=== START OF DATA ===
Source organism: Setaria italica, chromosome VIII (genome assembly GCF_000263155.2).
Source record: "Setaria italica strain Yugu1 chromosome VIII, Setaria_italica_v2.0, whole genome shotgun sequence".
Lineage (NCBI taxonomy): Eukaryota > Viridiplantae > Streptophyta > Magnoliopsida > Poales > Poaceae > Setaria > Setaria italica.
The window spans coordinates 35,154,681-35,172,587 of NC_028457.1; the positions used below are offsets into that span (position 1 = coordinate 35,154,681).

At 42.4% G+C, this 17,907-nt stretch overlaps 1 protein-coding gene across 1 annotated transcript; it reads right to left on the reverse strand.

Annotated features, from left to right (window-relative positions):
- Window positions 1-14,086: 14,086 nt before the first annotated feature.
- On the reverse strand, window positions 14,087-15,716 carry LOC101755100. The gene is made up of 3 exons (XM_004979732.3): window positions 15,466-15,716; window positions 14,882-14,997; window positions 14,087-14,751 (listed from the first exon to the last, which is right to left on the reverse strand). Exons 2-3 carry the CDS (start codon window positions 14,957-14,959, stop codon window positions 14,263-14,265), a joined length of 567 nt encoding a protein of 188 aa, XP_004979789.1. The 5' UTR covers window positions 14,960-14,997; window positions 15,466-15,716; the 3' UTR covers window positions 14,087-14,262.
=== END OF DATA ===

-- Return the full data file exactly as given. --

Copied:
Source organism: Setaria italica, chromosome VIII (genome assembly GCF_000263155.2).
Source record: "Setaria italica strain Yugu1 chromosome VIII, Setaria_italica_v2.0, whole genome shotgun sequence".
Lineage (NCBI taxonomy): Eukaryota > Viridiplantae > Streptophyta > Magnoliopsida > Poales > Poaceae > Setaria > Setaria italica.
The window spans coordinates 35,154,681-35,172,587 of NC_028457.1; the positions used below are offsets into that span (position 1 = coordinate 35,154,681).

At 42.4% G+C, this 17,907-nt stretch overlaps 1 protein-coding gene across 1 annotated transcript; it reads right to left on the reverse strand.

Annotated features, from left to right (window-relative positions):
- Window positions 1-14,086: 14,086 nt before the first annotated feature.
- On the reverse strand, window positions 14,087-15,716 carry LOC101755100. The gene is made up of 3 exons (XM_004979732.3): window positions 15,466-15,716; window positions 14,882-14,997; window positions 14,087-14,751 (listed from the first exon to the last, which is right to left on the reverse strand). Exons 2-3 carry the CDS (start codon window positions 14,957-14,959, stop codon window positions 14,263-14,265), a joined length of 567 nt encoding a protein of 188 aa, XP_004979789.1. The 5' UTR covers window positions 14,960-14,997; window positions 15,466-15,716; the 3' UTR covers window positions 14,087-14,262.